Gotta say that while I think evolution is a bit of a given I'm afraid I just can't accept abiogenesis as it currently stands. It's mathematically practicaly impossible.

 

Also, incidently, homochirality is a major problem with it in my opinion. Synthetic production of ammino acids, without a chiral catalyst, produce a roughly 50/50 mix of 'handedness'... yet in nature we only see left handed ammino acids. No theories as to why this might be have been able to be tested to any depth.

Define "mathematically practically impossible". Even if it is a one in a billion chance, with several billion tries and numerous retries for each try, something is bound to happen sooner or later.

 

Also, I don't really see monochirality as a problem. After all, all the amno acids we see now are produced by existing organisms, and they are produced to be the way they are. Producing two version of each amino acid (aa) would require twice as many genes, and the drawback would be that right- and left-handed aas couldn't be used in the same protein because the protein wouldn't be able to work, thus wreaking havoc with our whole biology.

 

Furthermore, if you accept the scientific theory of evolution, you must consider that it is likely that all genes for producing aas were developed from one gene, probably the one coding for the simplest aa, namely glycine. So, if you start with one gene for left-handed aas, then copy it and change one copy to code for the production of a different aa, the new one would still be left-handed.

 

Macroevolution is... well, microevolution over millions and billions of years. Eventually, the change is just so great that the end creature is a different species.
Exactly. What many of the anti-evolution-league seem to forget is the time scale involved, as they make fun of an individual fish growing lungs and legs and crawling on land. That's not how it worked, or how it's working or going to work.

 

The step between microevolution and macroevolution is one mutation resulting in reproductive isolation. According to the biological species concept, hey, you've got a new species.
That's a case of painting evolution black-and-white. The biological definition of the term species might be exact, but that's not how things really work. Take the Ensatina salamanders, for example. They are known (and proven as) a true "ring species". (For further details, here's a rather short and to-the-point article on wikipedia: Ensatina)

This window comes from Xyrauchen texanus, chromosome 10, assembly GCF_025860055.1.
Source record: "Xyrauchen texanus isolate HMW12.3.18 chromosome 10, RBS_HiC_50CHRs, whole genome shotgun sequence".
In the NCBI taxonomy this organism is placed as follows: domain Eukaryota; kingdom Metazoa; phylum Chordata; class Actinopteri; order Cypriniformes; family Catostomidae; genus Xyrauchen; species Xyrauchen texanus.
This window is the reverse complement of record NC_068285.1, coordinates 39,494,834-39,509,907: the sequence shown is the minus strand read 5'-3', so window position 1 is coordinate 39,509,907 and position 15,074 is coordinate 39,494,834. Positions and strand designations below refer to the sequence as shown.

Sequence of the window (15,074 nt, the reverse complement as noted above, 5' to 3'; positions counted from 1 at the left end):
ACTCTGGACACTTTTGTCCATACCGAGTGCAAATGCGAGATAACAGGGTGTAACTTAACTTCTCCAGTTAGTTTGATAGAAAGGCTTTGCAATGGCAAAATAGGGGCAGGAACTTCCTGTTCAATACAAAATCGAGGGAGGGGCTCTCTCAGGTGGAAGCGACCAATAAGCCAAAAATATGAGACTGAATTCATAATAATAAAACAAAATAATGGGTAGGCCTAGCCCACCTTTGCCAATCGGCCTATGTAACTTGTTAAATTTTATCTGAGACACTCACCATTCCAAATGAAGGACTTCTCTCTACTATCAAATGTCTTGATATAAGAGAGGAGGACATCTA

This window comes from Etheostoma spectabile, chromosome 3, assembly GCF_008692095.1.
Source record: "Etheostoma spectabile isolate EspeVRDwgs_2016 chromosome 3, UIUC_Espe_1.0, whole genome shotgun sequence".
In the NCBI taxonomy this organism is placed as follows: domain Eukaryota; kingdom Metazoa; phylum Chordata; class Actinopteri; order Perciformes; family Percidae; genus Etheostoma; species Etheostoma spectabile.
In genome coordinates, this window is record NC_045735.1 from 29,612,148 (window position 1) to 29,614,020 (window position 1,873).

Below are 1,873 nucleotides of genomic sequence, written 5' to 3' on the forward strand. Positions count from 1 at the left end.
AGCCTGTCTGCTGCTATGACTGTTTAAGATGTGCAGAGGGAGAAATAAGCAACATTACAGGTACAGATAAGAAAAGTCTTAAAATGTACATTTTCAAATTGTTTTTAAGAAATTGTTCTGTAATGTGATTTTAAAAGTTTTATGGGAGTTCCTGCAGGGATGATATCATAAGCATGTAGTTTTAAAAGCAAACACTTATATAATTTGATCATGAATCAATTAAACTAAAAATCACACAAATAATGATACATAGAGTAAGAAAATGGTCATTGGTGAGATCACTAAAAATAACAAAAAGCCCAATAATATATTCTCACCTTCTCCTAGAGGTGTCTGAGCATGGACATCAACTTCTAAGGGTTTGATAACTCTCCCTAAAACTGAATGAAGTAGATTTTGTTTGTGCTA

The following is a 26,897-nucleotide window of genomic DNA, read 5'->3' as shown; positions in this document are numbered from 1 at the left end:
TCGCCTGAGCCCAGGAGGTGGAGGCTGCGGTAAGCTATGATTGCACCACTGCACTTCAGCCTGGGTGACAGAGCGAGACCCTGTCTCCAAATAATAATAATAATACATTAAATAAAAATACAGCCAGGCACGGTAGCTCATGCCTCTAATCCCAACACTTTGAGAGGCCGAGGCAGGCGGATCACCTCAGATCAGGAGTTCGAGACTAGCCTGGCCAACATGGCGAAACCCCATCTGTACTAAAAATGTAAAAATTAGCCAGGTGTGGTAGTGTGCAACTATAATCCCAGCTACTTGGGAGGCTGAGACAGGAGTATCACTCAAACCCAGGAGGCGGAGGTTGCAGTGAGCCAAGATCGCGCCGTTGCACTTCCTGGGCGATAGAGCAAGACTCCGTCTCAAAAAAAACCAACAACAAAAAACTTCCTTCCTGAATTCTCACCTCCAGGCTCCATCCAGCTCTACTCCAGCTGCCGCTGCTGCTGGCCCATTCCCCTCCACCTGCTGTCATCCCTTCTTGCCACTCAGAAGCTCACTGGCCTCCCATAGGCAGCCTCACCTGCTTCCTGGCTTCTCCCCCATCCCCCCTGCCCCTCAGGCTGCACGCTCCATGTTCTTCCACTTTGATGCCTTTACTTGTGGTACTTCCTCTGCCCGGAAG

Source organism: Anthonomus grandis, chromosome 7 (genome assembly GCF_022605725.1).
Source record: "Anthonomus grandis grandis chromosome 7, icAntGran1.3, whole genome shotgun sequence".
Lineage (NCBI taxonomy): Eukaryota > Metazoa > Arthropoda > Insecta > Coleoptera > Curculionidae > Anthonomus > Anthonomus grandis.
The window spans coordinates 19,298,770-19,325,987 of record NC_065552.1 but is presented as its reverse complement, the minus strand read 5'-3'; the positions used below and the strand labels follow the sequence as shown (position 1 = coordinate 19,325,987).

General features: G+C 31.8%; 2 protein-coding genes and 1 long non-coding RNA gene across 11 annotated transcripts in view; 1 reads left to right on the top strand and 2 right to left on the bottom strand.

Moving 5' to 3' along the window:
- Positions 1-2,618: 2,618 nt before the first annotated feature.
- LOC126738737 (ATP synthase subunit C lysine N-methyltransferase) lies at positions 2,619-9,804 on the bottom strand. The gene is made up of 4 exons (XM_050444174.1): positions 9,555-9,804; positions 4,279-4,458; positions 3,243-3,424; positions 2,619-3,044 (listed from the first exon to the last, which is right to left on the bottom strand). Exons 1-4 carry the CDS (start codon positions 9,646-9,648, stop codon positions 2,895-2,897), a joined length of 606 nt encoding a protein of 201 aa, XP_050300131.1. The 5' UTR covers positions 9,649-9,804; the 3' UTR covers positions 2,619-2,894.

Also, there is more than one way how reproduction can be prevented, and not all mechanisms are 100% safe. Like flowering at different times, as happens with red and black elderberry bushes (Sambucus racemosa and S. nigra). Only it happens under certain climatic conditions that they do flower at the same time occasionally - and then, they can crossbreed or crosspollinate or whatever.

 

And, to make things really difficult, crossbreeds between different species can prove to be fertile, too. Like ligers (male lion x female tiger) and other panthera crossbreeds - although only the female crosses are fertile, while the males are infertile. And, last but not least, crosses can occur between animals (and probably plants) of different genera, like macaws from the Anodorhynchus and Ara genera, or African and Asian elephants, Loxodonta and Elephas (the calf died very young due to some disease) and I probably a bunch of other examples. /nerd

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Of course it's not as simple as I put it, and our classification of species and subspecies is continually being revised. The biological species concept isn't perfect, but it's a useful tool and the most widely accepted if I remember correctly. (Can't really use the evolutionary species concept here, can you.)

 

Damn I shouldn't even be posting here my head feels like it's about to fall off. Sorry if that was pointless/irrelevant. But we may as well just totally throw that definition of species out then if those exceptions make the idea of reproduction isolation = species obsolete or whatever.

 

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Disbelief in Darwinistic Theory of Evolution as an explanation for the diversity of life does not mean ignorance of or disbelief in basic genetics, mutations, and selective breeding. I thought we discussed this already? tongue.gif Because I'll happily say I DON'T BELIEVE IN EVOLUTION.

I believe in arithmetic and algebra but NOT CALCULUS.